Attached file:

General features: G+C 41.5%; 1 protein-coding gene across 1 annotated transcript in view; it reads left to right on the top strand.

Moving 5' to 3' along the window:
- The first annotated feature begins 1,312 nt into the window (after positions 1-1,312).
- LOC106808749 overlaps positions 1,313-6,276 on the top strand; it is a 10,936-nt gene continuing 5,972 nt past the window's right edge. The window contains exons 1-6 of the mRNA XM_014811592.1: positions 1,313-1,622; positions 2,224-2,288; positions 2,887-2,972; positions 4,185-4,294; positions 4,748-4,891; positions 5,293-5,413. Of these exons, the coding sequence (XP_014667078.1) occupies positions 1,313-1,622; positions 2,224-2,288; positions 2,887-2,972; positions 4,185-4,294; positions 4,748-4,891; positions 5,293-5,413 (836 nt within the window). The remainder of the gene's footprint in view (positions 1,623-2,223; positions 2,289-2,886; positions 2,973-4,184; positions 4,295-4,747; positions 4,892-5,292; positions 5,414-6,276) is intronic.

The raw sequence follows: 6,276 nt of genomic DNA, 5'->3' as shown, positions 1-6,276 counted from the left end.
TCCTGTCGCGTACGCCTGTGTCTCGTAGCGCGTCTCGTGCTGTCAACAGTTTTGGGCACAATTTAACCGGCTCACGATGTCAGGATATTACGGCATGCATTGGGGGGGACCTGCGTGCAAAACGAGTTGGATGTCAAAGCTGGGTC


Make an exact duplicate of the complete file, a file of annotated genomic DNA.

General features: G+C 41.5%; 1 protein-coding gene across 1 annotated transcript in view; it reads left to right on the top strand.

Moving 5' to 3' along the window:
- The first annotated feature begins 1,312 nt into the window (after positions 1-1,312).
- LOC106808749 overlaps positions 1,313-6,276 on the top strand; it is a 10,936-nt gene continuing 5,972 nt past the window's right edge. The window contains exons 1-6 of the mRNA XM_014811592.1: positions 1,313-1,622; positions 2,224-2,288; positions 2,887-2,972; positions 4,185-4,294; positions 4,748-4,891; positions 5,293-5,413. Of these exons, the coding sequence (XP_014667078.1) occupies positions 1,313-1,622; positions 2,224-2,288; positions 2,887-2,972; positions 4,185-4,294; positions 4,748-4,891; positions 5,293-5,413 (836 nt within the window). The remainder of the gene's footprint in view (positions 1,623-2,223; positions 2,289-2,886; positions 2,973-4,184; positions 4,295-4,747; positions 4,892-5,292; positions 5,414-6,276) is intronic.

The raw sequence follows: 6,276 nt of genomic DNA, 5'->3' as shown, positions 1-6,276 counted from the left end.
TCCTGTCGCGTACGCCTGTGTCTCGTAGCGCGTCTCGTGCTGTCAACAGTTTTGGGCACAATTTAACCGGCTCACGATGTCAGGATATTACGGCATGCATTGGGGGGGACCTGCGTGCAAAACGAGTTGGATGTCAAAGCTGGGTC